New technologies are informing the response to COVID-19 across the world, and a new mobile phone app is now using Artificial Intelligence (AI) to determine COVID-19 disease severity.
Using data from China and New York, the new mobile app, which has been developed by researchers NYU College of Dentistry, works to help clinicians identify which COVID-19 patients are most at risk of suffering a high severity of the disease. The Artificial Intelligence (AI) is used to help the clinicians assess the risk factors and identify biomarkers from blood tests.
The findings have been published Royal Society of Chemistry journal Lab on a Chip.
Technology supporting the fight against COVID-19
This new mobile app could be a vital tool in the fight against COVID-19 as current tests only test whether someone does or does not have the virus, not how sick they may become.
Lead researcher John McDevitt, professor of biomaterials at NYU College of Dentistry, said: “Identifying and monitoring those at risk for severe cases could help hospitals prioritise care and allocate resources like ICU beds and ventilators. Likewise, knowing who is at low risk for complications could help reduce hospital admissions while these patients are safely managed at home.
“We want doctors to have both the information they need, and the infrastructure required to save lives. COVID-19 has challenged both of these key areas.”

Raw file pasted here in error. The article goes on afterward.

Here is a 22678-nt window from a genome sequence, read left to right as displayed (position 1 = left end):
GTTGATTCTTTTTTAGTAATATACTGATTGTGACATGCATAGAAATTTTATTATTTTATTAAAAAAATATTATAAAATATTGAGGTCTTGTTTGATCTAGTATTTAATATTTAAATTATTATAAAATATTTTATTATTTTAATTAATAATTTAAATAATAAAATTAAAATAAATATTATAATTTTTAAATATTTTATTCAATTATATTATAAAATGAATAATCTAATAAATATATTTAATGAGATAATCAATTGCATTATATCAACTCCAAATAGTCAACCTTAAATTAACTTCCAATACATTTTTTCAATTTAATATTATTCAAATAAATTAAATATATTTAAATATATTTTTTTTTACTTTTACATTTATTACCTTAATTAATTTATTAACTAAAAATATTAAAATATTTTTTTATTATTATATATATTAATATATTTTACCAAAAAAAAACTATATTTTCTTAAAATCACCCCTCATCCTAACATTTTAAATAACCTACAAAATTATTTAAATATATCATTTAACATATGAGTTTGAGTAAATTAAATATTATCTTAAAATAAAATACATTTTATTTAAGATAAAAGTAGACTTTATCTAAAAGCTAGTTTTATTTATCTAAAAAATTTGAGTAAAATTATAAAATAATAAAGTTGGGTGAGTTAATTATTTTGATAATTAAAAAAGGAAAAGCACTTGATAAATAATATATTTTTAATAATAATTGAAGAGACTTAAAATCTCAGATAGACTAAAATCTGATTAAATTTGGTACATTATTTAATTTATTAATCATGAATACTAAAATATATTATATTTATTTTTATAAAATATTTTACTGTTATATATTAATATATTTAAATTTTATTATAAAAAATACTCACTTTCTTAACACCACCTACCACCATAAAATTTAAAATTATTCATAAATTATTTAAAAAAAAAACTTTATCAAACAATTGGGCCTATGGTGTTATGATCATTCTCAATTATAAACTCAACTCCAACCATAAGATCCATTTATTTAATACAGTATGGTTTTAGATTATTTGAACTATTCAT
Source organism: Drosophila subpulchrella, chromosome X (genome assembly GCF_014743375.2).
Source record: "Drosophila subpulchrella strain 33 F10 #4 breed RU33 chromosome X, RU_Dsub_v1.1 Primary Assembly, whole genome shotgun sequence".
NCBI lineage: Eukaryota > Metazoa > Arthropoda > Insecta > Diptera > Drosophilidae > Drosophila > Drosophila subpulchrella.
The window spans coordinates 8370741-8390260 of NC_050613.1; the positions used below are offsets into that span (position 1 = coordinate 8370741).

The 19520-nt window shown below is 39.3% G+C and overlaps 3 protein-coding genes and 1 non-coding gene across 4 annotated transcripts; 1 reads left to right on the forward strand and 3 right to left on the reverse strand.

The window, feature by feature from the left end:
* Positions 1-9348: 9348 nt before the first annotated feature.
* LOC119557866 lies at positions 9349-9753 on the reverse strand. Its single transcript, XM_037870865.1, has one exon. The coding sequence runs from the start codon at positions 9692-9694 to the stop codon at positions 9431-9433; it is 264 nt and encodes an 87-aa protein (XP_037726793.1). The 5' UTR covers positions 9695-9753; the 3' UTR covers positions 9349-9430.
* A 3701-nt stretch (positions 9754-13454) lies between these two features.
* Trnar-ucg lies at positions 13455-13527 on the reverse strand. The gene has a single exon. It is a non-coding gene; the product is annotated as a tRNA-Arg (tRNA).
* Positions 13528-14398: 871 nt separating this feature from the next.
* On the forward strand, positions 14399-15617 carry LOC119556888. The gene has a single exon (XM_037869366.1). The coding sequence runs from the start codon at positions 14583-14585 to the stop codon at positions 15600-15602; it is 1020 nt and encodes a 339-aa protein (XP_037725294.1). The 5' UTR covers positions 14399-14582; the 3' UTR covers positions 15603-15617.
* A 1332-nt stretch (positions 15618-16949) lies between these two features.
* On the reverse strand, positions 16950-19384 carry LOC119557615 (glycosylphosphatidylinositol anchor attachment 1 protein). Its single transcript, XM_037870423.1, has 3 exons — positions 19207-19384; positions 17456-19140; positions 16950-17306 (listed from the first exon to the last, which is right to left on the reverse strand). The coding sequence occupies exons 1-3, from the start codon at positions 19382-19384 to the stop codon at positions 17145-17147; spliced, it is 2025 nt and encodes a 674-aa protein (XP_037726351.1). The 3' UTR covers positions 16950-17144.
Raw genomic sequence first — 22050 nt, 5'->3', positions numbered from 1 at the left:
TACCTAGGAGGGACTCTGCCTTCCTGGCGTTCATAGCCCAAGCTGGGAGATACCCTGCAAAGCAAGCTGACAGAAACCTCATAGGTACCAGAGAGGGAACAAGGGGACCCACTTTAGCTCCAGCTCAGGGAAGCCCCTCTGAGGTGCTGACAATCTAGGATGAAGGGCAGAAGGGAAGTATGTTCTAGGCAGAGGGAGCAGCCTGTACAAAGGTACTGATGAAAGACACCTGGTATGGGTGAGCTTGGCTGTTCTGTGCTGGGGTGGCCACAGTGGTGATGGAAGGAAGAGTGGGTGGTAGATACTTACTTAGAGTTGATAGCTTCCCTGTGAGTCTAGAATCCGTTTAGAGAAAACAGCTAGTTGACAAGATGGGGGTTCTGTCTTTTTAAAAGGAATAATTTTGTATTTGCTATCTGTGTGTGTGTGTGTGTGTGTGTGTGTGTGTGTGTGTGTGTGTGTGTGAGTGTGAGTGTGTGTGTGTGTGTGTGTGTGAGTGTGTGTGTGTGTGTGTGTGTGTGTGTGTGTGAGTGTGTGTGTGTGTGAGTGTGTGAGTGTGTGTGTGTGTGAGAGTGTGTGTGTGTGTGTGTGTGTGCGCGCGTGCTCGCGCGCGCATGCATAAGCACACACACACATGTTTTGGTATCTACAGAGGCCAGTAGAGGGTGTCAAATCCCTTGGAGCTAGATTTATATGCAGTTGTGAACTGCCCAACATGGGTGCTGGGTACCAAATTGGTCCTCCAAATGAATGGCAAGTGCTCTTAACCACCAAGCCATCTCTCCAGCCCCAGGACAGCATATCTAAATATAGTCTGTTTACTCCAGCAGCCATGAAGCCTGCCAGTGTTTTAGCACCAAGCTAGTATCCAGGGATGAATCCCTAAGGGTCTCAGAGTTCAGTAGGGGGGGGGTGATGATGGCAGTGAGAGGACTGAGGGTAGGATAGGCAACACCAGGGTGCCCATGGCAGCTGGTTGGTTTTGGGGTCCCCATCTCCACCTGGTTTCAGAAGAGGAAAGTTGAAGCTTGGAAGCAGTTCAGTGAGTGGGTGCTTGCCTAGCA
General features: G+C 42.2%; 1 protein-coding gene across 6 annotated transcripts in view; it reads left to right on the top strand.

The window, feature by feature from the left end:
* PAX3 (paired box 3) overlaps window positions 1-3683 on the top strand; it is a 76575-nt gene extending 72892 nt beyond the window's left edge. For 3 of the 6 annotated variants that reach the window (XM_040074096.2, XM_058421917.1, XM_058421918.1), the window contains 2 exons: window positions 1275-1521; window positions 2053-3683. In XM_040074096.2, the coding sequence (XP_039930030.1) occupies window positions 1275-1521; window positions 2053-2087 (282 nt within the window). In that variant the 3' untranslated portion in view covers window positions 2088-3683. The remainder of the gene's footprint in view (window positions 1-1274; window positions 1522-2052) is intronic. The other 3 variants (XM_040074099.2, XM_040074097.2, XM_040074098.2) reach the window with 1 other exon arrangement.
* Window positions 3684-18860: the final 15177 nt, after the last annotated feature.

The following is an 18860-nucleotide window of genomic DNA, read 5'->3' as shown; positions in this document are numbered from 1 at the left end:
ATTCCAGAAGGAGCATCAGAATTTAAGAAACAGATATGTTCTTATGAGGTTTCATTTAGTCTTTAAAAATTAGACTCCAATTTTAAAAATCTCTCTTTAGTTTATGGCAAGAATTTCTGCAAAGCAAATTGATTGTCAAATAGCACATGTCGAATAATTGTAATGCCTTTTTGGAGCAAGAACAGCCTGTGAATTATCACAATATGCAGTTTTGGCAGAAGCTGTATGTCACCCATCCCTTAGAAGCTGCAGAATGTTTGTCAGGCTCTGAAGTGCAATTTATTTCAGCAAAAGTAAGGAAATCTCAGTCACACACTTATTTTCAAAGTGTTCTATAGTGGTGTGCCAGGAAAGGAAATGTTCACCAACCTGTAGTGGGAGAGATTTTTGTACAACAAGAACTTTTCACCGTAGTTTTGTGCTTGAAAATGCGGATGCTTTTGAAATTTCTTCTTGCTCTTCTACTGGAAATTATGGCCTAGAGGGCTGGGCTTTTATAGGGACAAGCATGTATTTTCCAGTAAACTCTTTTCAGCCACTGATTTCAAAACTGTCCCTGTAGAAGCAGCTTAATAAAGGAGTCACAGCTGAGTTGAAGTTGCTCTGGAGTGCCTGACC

Artificial Intelligence COVID-19 ‘severity score’
To develop the app data from 160 patients, who had COVID-19 in a hospital in Wuhan, China, was used to help identify different biomarker in blood tests. The researchers then built a model using the information and trained the AI with a machine learning algorithm to define the patterns of COVID-19 and predict its severity – creating a severity score from 0 (mild) to 100 (critical).
The model was validated using data from 12 hospitalised COVID-19 patients from Shenzhen, China, and 1,000 New York City COVID-19 patients, which confirmed that the model’s severity scores were significantly higher for the patients that died versus those who were discharged.
Supporting clinical decisions
Co-author Isaac Dapkins, chief medical officer for the Family Health Centers at NYU Langone, said: “Real time clinical decision support tools for COVID-19 can be extremely helpful, particularly in the outpatient setting, to help guide monitoring and treatment plans for those at greatest risk.”
“We hope this tool can help identify those at high risk for adverse outcomes and reduce the health disparities present with COVID-19,” added Larry McReynolds, executive director for the Family Health Centers at NYU Langone.